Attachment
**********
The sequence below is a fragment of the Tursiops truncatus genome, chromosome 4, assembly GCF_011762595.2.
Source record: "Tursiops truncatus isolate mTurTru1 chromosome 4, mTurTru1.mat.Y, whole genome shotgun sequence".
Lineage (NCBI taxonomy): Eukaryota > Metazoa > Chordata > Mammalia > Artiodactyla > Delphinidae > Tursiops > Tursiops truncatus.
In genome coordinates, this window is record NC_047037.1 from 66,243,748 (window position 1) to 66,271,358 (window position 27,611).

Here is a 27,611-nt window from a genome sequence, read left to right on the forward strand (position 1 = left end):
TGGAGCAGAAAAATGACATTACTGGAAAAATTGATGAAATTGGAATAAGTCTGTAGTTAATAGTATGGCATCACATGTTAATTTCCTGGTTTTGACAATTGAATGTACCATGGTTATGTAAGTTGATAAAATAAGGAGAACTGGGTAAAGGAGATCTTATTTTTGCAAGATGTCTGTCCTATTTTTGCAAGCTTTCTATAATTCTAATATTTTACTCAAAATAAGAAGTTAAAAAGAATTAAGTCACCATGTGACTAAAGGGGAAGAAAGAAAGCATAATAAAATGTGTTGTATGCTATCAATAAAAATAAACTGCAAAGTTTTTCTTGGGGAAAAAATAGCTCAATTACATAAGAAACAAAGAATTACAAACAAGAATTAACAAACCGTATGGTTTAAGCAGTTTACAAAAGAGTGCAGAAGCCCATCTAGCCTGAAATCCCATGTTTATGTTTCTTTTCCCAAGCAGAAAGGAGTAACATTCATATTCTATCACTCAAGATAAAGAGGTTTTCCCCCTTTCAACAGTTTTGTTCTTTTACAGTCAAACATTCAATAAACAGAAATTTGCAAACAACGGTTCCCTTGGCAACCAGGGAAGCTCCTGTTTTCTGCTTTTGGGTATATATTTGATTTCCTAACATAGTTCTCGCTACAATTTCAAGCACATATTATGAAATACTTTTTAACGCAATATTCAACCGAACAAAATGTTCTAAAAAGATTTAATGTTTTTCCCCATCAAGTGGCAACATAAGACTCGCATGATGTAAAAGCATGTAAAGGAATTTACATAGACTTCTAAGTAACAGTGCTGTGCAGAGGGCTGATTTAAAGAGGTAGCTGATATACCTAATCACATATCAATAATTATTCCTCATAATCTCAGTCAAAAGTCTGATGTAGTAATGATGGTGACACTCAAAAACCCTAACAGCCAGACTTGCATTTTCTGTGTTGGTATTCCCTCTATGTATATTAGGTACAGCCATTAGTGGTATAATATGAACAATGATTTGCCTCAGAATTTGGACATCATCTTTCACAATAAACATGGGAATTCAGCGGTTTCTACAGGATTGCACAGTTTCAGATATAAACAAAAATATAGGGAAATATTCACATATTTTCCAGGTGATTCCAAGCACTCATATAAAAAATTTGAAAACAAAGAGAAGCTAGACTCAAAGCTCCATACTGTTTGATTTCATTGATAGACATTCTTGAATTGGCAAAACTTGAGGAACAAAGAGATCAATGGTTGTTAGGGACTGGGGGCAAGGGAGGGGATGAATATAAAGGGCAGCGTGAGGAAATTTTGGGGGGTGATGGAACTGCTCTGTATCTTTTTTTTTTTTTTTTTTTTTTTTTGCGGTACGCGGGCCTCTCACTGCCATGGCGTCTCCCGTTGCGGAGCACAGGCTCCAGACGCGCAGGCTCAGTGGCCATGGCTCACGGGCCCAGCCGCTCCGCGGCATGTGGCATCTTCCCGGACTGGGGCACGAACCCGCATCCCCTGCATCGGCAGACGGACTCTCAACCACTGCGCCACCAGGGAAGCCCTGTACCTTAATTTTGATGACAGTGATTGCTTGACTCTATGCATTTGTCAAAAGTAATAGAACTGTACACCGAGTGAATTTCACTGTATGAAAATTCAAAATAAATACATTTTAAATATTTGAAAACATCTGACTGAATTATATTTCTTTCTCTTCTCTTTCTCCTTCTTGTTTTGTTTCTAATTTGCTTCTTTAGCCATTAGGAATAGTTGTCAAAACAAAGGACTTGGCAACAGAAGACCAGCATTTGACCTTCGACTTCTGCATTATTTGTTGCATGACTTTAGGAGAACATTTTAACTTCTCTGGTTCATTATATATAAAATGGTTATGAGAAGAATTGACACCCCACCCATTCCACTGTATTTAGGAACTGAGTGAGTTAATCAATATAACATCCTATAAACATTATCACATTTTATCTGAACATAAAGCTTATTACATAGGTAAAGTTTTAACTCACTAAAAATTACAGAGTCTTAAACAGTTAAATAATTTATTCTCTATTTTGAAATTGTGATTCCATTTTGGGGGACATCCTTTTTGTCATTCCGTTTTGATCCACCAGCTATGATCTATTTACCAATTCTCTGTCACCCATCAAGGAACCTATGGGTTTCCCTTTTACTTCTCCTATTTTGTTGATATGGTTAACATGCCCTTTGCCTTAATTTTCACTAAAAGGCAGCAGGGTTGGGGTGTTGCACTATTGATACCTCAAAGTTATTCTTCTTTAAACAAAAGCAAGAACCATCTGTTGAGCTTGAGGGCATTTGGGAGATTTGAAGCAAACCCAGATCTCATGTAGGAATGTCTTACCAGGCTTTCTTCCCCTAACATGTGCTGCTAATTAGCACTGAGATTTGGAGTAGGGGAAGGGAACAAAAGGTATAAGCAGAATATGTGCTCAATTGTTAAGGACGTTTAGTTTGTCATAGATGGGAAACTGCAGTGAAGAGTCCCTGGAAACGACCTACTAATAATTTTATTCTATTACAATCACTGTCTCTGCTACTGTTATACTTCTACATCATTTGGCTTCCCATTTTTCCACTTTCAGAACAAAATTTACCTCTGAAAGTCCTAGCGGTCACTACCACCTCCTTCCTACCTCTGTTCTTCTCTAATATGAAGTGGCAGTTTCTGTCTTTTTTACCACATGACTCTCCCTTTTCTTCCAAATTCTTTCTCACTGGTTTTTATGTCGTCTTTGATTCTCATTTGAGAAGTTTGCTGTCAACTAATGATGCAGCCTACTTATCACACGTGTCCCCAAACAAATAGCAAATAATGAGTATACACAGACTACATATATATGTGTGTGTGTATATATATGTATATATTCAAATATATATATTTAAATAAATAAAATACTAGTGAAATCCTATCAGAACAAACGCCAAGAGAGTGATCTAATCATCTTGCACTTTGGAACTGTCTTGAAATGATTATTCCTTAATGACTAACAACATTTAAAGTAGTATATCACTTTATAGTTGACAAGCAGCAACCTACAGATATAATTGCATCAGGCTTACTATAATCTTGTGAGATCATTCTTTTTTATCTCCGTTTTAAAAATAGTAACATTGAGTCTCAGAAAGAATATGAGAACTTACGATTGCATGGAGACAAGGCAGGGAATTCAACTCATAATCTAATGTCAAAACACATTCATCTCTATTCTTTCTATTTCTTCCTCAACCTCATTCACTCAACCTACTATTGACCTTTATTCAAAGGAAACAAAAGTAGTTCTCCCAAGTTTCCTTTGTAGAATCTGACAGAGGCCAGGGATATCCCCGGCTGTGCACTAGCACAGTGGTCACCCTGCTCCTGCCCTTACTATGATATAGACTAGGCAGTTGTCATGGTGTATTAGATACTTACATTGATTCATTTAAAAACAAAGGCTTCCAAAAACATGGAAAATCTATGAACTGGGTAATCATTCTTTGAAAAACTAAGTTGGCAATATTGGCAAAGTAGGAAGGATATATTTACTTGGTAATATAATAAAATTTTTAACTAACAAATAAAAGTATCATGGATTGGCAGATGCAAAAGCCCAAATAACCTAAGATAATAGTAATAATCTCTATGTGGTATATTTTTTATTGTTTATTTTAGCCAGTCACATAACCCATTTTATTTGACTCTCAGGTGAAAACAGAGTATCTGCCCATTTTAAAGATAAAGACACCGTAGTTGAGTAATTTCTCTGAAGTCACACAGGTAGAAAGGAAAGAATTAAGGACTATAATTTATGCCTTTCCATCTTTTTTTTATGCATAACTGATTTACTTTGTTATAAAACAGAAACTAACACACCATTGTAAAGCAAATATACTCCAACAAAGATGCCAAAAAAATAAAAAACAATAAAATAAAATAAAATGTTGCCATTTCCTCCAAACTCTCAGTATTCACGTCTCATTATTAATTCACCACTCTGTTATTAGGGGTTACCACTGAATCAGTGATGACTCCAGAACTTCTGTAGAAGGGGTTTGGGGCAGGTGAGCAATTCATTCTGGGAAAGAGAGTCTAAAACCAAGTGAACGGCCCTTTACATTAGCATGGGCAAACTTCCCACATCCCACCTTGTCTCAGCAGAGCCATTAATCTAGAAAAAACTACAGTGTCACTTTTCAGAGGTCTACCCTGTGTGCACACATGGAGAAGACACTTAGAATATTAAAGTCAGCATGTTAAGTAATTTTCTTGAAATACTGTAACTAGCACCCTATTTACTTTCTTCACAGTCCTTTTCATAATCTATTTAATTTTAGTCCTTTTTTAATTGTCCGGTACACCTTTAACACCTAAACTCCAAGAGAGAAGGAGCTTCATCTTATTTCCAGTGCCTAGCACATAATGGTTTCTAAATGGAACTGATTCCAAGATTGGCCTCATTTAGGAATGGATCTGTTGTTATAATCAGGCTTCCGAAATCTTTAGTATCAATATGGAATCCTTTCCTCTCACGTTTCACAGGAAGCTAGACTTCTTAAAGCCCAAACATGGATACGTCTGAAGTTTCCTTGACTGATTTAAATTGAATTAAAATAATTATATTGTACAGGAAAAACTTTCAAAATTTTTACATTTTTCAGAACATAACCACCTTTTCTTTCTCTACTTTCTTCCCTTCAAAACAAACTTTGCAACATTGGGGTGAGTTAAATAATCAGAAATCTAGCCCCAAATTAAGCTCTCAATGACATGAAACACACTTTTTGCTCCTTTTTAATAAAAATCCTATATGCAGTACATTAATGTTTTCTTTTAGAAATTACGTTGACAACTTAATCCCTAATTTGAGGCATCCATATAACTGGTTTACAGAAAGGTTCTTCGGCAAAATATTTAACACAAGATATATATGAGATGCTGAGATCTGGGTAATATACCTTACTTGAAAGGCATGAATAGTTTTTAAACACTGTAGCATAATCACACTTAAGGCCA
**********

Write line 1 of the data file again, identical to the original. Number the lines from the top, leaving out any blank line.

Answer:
The sequence below is a fragment of the Tursiops truncatus genome, chromosome 4, assembly GCF_011762595.2.